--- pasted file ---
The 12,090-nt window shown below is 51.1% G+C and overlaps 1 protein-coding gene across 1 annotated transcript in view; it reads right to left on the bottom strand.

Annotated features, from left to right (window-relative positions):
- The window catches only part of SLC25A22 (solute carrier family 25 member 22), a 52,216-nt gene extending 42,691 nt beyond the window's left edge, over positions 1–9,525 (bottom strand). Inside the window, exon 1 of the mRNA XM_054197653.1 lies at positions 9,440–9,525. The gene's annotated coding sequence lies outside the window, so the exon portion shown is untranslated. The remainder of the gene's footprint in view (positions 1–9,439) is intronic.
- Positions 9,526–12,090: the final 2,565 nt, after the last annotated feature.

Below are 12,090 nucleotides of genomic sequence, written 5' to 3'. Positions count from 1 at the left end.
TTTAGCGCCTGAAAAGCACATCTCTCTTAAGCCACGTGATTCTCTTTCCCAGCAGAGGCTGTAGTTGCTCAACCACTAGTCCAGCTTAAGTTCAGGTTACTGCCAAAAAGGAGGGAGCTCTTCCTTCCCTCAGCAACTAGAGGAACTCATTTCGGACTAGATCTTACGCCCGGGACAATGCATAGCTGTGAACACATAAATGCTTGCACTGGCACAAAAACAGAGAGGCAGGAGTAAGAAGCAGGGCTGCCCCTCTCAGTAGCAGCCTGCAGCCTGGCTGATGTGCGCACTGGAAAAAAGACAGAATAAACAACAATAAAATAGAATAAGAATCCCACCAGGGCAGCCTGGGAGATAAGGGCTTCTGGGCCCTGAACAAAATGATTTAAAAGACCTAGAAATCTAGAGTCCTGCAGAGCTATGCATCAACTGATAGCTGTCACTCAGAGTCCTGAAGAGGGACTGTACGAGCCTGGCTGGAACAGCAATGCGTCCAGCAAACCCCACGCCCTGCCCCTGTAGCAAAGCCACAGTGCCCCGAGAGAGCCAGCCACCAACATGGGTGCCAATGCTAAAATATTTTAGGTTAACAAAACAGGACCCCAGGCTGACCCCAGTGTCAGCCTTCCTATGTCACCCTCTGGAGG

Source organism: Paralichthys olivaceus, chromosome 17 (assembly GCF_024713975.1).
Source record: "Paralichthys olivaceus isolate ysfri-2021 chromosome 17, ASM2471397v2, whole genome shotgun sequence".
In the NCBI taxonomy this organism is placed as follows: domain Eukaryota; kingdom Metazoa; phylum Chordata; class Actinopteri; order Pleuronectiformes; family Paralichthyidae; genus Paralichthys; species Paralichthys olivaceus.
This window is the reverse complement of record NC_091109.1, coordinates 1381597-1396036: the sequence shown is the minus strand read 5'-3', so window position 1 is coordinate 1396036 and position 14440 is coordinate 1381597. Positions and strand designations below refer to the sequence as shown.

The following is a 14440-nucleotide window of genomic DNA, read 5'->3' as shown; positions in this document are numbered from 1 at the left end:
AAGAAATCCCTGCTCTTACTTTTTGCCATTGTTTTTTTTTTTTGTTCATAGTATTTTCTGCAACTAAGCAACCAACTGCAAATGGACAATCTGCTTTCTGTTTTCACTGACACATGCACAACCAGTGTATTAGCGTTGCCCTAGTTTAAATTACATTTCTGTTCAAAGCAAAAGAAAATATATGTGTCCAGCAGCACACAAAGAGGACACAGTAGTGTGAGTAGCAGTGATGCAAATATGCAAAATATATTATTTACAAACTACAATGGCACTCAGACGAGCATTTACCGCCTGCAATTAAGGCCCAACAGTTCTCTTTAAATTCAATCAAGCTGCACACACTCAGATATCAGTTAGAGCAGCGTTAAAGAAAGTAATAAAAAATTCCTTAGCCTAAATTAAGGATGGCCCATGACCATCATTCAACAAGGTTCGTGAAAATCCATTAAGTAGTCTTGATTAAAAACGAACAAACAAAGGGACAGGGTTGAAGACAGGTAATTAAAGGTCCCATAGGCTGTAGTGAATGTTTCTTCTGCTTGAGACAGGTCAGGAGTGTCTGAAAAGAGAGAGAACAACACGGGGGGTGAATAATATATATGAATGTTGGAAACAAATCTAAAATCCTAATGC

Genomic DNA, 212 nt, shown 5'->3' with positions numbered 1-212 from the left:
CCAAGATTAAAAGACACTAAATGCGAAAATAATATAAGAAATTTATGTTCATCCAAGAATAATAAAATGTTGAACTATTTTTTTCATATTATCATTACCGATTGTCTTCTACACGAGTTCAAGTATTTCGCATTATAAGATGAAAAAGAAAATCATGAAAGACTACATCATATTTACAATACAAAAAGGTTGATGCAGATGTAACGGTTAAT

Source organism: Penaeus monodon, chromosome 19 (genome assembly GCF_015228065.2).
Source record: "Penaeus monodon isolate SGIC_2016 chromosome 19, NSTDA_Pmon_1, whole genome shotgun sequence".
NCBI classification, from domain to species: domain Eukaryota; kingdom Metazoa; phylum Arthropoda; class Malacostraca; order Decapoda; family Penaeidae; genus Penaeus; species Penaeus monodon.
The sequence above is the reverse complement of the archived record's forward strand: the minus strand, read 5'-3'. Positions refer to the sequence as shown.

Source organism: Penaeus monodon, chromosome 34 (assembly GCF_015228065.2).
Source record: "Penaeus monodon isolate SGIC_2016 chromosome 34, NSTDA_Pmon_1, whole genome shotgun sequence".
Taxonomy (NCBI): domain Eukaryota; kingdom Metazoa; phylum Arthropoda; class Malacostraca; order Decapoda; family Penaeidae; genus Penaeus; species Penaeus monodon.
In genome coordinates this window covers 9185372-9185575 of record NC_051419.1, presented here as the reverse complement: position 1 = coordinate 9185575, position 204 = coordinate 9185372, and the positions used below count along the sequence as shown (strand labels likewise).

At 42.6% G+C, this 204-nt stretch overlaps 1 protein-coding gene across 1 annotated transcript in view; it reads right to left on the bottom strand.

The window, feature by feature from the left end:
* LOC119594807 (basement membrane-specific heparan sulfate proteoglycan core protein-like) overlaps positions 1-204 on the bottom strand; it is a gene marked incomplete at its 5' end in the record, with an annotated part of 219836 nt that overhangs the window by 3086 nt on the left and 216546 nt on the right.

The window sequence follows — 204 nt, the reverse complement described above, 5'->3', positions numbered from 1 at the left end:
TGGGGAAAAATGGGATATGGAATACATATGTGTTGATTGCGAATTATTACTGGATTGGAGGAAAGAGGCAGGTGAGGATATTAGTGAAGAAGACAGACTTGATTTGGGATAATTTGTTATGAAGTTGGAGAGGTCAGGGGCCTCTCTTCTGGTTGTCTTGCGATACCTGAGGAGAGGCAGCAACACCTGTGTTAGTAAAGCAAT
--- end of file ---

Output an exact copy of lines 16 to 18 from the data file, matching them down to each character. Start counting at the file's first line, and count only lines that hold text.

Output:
Source record: "Penaeus monodon isolate SGIC_2016 chromosome 19, NSTDA_Pmon_1, whole genome shotgun sequence".
NCBI classification, from domain to species: domain Eukaryota; kingdom Metazoa; phylum Arthropoda; class Malacostraca; order Decapoda; family Penaeidae; genus Penaeus; species Penaeus monodon.
The sequence above is the reverse complement of the archived record's forward strand: the minus strand, read 5'-3'. Positions refer to the sequence as shown.